The other night my daughter and I were walking through Washington DC, after dinner on our way to the Warner Theater to see Tedeschi Trucks Band – her first time. They put on a great show and she was hooked from the jump, that’s a post for another time. Part of our stroll took us past Ford’s Theater and we talked for a bit about the counterfactual of what might have happened had that night had gone differently? It’s amazing to me, and a worrying sign, that idiots want to take Lincoln’s name off schools. He’s arguably the best we’ve had, certainly in the small top tier.
This President’s Day let’s pause on two parts of Lincoln’s seminal Second Inaugural Address, from March 1864, for their still relevance to education questions including pensions. Yes, there is always a pension angle.
President Lincoln notes,
One eighth of the whole population were colored slaves not distributed generally over the union but localized in the southern part of it. These slaves constituted a peculiar and powerful interest. All knew that this interest was somehow the cause of the war.
Later, after the war, John Mosby, the Confederate guerrilla who was a persistent problem for Union forces in Virginia and whose tactics are still studied and taught today, said much the same thing. “I’ve always understood that we went to war on account of the thing we quarreled with the North about. I’ve never heard of any other cause than slavery” he wrote a colleague in the late 19th Century.
Mosby, who later served in the Grant, McKinley, Roosevelt, and Taft Administrations and even influenced a young George Patton, took issue with Lost Cause revisionism and attempts to change the narrative of the war. Yet if you visit Mosby’s grave today, on a hill in Warrenton, Virginia, you will usually find Confederate battle flags and iconography.
One reason? For years schools in many parts of the country have taught about the many causes of the civil war – economics, states’ rights, and slavery. Of course, third of these, slavery, was the through line. It was about the economics of slavery, the right of states to maintain or expand slavery or leave the union altogether over it.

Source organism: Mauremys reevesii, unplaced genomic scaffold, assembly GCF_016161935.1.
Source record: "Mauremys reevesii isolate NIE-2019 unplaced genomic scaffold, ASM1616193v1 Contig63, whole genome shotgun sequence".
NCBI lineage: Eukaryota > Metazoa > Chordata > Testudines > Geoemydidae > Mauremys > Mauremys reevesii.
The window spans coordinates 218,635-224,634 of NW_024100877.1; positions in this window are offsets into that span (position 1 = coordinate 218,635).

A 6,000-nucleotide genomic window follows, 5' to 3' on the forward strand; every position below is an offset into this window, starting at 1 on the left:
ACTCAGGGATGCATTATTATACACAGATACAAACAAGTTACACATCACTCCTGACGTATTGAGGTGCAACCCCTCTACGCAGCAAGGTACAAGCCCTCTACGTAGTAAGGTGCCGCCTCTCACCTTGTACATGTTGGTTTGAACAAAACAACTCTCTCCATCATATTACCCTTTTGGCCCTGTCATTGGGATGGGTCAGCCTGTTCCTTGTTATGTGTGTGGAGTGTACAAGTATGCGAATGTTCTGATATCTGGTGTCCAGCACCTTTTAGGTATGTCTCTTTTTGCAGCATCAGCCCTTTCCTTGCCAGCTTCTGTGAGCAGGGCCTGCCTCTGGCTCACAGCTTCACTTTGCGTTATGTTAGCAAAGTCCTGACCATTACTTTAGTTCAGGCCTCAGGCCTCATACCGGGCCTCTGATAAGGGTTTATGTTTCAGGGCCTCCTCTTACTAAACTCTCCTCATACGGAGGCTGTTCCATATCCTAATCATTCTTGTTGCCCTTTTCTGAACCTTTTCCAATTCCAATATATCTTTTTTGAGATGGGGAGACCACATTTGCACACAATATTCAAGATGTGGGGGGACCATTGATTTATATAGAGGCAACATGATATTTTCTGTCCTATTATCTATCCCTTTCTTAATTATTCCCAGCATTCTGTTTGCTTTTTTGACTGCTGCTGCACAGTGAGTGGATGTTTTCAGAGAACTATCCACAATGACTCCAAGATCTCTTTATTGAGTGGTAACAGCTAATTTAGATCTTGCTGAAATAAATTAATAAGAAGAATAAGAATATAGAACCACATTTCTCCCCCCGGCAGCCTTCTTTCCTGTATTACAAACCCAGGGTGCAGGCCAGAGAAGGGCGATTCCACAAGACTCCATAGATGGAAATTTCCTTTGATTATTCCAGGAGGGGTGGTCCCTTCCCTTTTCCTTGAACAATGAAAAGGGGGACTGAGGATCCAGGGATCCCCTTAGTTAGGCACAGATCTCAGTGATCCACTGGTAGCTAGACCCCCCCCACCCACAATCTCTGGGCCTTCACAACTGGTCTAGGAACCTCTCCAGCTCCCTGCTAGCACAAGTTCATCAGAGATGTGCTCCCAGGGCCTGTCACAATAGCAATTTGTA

Here, for instance, are the current history standards in Virginia about causes of the Civil War:
a) describing the cultural, economic, and constitutional issues that divided the nation;
b) explaining how the issues of states’ rights and slavery increased sectional tensions;
Here are the new standards now under review:
b) examining how the institution of slavery was the cause of the Civil War, and secondary factors that contributed to the succession of the southern states.
You will search in vain for an acknowledgment of this important change, or the addition of coverage of a range of issues from Jim Crow and racial terror to civil rights to the expansion of rights for LGBT Americans. Instead it’s mostly rhetoric, including from people who when pushed admit they haven’t actually read the standards.
I’m not arguing the proposed standards are perfect, that they could not be improved, or that reasonable people can’t disagree over aspects of them. Rather, I’m arguing they have turned into a reactionary exercise and even the media coverage is now tied up in the narrative. Most of the generalizations and sweeping statements are just wrong. It’s a disservice. “Stopping” Glenn Youngkin is now more important than getting anything done. We can do better.
A second educationally relevant passage is what follows the famous “bind up the nation’s wounds” line,
With malice toward none with charity for all with firmness in the right as God gives us to see the right let us strive on to finish the work we are in to bind up the nation’s wounds, to care for him who shall have borne the battle and for his widow and his orphan ~ to do all which may achieve and cherish a just and lasting peace among ourselves and with all nations.
It’s an incredible piece of political speech. But, also, and here it comes….a signal and prelude to an evolution of pension and retirement security policy that continues to this day. Theda Skocpol traces some of this history in Protecting Soldiers and Mothers. Pensions emerged for veterans, widows, and orphans before the broader expansion of social insurance through Social Security and other government programs. In his lively book on Grover Cleveland Troy Senik traces some of the problems with these early policies that landed on Cleveland’s desk.
For teachers, these pensions still don’t work that well. The narrative – from right and left – is that they’re generous or “gold plated” but this is belied by the reality – as many teachers will tell you and the data. Chad Aldeman and I looked at that in Democracy a few years ago. The debate is framed as less or more for teachers, when in fact the real action is about “different.”
My broader point is one I make around here a lot. Don’t trust the narratives and don’t outsource your thinking. At at time there is evidence elites are bending their education views to fit their broader political views while parents are now more willing to break out of traditional partisan alliances over education this seems especially important. Our divides are real, but nothing like what we’ve endured in the past. Keeping it that way is everyone’s responsibility.
Happy President’s Day.